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Graham Township was named after James B. Graham, who came to the county with his parents in 1822, but who did not become a resident of this locality until some 14 or 15 years later. The town of Grahamton was named for him, being one of its most enterprising residents. He built both saw and grist mills there and also engaged in the lumber business. In 1852 James moved to the borough of Clearfield, of which he became a prominent citizen. Jacob Hubler and Bassel Crowel, came to this locality about 1827 or 1828. Each reared a large family, cleared and worked prosperous farms. In 1864 Jacob Hubler was arrested for a political offense and was imprisoned at Fort Mifflin, but was subsequently released. He died in 1868.

Conrad W. Kyler, who came here in 1843, cleared and developed a fine farm. He was made county commissioner in 1875 and for ten years was the justice of the peace of Graham Township. Other early settlers were Samuel Turner, the Monos, the Hitchins, the Kepples, the Smeals, and the Flegels; while among the taxable inhabitants in 1857 (the year after Graham Township was established) were as follows:

  • B.F. Ackley, M.D.
  • Moses Boggs
  • William Burlinggame
  • William Bciinett
  • William Bagley
  • William Burge
  • John Cook
  • William Cole
  • M. & S. Catherman
  • David Chollar
  • James Curley
  • Benjamin Chance
  • Frederick Conklin
  • Francis Colegrove
  • Samuel Davidson
  • Thomas Duncason
  • John Dixon
  • Robert Elder
  • William English
  • Thomas H. Forcey
  • Martin French
  • Francis Graham
  • Ira Green
  • William R. Green
  • Amos Hubler
  • George Hoover
  • Jacob Hoover
  • John Holt
  • Michael Fink
  • Jacob Hubler
  • Simon Hauckenbury
  • Joseph Ishman
  • John H. Irvin
  • Edmund Jones
  • Henry Kyler
  • Conrad W. Kyler
  • Isaac Kyler
  • Peter Keppler
  • John M. Katon
  • Samuel Lonsberry
  • Benjamin Lonsbury
  • Abraham Lonsbury
  • Rev. J.M. Mason
  • Mark McGuire
  • George Moyer
  • John Martin
  • Jacob Mack
  • George Nearhood
  • Henry Nearhood
  • William Phenix
  • Christian Pace
  • Jonas Powel
  • Harrison Ross
  • F.W. Russell
  • William Roiston
  • Alexander Roiston
  • William P. Smeal
  • John Smeal
  • Samuel Smeal
  • George Stever
  • William Shimmel, Jr.
  • John Wihelm
  • Jacob Wihelm
  • William Woolridge
  • James E. Watson
  • George W. Wells

and others not recorded. This will serve to show who were the pioneers of Graham Township, through some of the above mentioned were the sons or descendant of the original pioneers of this locality.

The following roll shows the name of residents of the township who were then subject to military duty. They were:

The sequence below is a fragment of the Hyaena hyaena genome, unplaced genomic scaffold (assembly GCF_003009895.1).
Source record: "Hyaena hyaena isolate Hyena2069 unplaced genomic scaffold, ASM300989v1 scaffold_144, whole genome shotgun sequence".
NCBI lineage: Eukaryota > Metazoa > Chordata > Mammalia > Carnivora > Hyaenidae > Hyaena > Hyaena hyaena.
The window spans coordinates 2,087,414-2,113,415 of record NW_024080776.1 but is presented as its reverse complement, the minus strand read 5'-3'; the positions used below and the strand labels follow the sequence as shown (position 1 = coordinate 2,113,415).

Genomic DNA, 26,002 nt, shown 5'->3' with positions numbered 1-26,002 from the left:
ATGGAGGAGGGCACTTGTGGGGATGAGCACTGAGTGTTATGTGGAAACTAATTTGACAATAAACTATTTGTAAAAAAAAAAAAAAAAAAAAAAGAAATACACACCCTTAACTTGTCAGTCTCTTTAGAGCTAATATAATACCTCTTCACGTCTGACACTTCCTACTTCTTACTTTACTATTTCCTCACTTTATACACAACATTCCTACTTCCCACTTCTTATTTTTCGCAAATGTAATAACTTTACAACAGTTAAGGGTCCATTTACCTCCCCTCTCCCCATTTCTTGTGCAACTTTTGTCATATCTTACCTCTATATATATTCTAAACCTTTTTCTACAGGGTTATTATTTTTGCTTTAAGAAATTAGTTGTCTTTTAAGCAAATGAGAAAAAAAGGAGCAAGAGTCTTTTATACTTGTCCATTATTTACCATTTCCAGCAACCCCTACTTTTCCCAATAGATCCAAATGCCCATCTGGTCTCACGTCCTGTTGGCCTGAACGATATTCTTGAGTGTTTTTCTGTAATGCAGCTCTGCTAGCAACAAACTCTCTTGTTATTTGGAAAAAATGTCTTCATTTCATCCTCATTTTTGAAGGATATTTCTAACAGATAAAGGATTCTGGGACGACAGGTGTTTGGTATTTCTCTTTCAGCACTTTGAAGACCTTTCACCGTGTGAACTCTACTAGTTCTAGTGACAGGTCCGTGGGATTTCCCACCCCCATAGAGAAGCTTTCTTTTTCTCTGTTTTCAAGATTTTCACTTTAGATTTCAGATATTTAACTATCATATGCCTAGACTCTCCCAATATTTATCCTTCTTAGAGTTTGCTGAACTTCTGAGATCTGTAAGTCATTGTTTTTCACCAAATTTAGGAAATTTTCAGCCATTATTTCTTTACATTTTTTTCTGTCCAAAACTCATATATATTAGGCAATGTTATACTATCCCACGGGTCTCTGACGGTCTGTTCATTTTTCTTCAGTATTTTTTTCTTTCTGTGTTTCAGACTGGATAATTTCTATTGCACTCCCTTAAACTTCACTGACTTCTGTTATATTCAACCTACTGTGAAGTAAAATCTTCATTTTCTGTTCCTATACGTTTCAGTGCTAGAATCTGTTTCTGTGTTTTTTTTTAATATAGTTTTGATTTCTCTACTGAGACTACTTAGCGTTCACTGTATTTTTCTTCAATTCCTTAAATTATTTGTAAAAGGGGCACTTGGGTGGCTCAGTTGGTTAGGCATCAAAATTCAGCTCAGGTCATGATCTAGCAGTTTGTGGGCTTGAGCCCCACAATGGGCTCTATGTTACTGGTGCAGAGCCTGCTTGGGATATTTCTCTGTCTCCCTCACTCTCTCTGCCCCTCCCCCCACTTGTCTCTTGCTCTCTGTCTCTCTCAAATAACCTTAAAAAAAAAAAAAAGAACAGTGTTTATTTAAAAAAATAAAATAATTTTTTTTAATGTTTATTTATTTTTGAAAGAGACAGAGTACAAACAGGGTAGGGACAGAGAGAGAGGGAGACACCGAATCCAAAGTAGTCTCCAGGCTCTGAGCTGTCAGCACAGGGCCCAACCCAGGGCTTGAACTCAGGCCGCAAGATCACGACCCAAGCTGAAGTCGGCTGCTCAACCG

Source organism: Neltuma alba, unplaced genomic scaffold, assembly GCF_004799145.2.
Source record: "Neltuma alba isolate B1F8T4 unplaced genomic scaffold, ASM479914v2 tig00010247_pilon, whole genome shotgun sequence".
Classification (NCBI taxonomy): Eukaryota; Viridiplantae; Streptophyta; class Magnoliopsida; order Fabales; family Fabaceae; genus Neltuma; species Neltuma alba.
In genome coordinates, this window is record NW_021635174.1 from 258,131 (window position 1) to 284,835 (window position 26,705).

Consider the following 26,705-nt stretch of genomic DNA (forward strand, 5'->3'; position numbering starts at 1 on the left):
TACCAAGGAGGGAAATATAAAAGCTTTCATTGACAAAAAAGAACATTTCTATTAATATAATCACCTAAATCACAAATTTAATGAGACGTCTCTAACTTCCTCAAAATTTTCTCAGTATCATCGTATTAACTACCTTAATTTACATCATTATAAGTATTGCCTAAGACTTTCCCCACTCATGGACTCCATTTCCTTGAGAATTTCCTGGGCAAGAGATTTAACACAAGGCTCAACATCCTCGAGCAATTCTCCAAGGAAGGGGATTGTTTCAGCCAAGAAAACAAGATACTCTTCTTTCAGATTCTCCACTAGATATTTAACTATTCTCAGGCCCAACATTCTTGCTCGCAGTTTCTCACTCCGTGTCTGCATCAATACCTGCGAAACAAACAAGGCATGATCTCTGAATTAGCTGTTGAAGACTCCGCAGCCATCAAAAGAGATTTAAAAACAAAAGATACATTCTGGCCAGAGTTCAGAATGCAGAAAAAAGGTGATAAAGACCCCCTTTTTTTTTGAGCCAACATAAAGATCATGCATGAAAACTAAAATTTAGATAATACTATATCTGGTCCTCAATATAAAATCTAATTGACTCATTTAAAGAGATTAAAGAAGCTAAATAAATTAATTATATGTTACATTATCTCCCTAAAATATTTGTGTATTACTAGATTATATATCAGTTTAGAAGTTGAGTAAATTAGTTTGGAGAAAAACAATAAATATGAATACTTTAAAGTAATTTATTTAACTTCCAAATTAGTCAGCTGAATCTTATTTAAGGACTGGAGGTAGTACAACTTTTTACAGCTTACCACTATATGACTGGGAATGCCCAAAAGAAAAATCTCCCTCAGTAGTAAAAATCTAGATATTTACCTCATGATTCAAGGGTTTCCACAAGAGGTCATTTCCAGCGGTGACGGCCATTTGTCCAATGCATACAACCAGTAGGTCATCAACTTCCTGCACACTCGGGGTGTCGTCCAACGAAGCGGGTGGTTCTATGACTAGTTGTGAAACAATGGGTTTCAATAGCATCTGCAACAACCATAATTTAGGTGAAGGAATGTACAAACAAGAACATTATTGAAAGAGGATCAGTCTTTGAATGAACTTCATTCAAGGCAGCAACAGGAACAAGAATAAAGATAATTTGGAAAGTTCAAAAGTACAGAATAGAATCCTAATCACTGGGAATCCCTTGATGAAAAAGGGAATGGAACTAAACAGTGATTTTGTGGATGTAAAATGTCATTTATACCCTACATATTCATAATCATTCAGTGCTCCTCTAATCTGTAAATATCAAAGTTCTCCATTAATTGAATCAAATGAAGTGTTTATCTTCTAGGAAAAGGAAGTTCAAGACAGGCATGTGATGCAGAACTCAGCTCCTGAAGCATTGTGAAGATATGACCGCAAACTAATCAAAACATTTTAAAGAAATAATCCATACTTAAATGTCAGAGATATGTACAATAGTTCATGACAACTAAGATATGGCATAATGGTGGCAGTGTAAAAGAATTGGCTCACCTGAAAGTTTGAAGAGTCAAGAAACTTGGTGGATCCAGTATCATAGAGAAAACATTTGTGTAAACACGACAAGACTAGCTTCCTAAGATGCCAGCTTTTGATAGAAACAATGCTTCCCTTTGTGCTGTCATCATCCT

• Amos Bornaman
  • William Burge
  • Martin Catherman
  • Simon Catherman
  • Benjamin Chance
  • David Chollar
  • Frederick Conklin
  • Cornelius Crowell
  • David Crowell
  • Patrick Curley
  • George Davidson
  • William Davidson
  • John Discorn
  • Richard Dodson
  • William English
  • Henry Evans
  • Samuel Flegal
  • William R. Green
  • George P. Hall
  • Henry Hamlin
  • George Hoover
  • Amos Hubler
  • Andrew Hunter
  • John H. Irvin
  • William G. Johnson
  • John S. Jury
  • Peter Kepple
  • Isaac Kyler
  • Benjamin Lonsbury, Jr.
  • George Lozier
  • William H. McClure
  • James McGuire
  • Jacob Mock
  • Jonas Mons
  • George Nearhood
  • Henry Nearhood
  • John Nearhood
  • James P. Nelson
  • Christian Pace
  • Alexander Ralston
  • William Shimmel
  • Andrew Smeal
  • Benjamin H. Smeal, Jr.
  • John Smeal
  • Samuel Smeal
  • William P. Smeal
  • Robert Steward
  • David Turner
  • John W. Turner
  • James E. Watson
  • John Woolslangle

Graham Township, thus formed, occupies a position in the eastern part of the county. It is bounded on the north, by the river Susquehanna; east by Morris Township; south by Morris Township; and west by Bradford, and a small part of Boggs Townships.

The chief pursuit of the inhabitants of this locality, in the past, has been lumbering; and there has been, perhaps, none of the township of the county that, in proportion to area, that have produced a better quality of lumber and timber of all grades than this; but as this branch of business has declined, the people have turned their attention to agriculture, and, be it said to their credit, there are in Graham some of the best and most desirable farming lands in the entire country.

The village of Grahamton was the trading center of the township, and occupied a position in the extreme western part, near Bradford Township line.(See more information on the Graham Tab.)

The spiritual welfare of the people of the township is guarded by religious societies of two denominations - The United Brethren and The Methodist Episcopal - each of which denominations has two houses had two houses of worship. The former are located, one at Fairview and the other at Summit Hill. The churches of the Methodist Episcopal society are located, one at Center Hill (no longer standing) and the other at Palestine.

The schools of the township were five in number, known and designed as follows: Fairview, Palestine, Center Hill, Black Oak, and the Johnston School.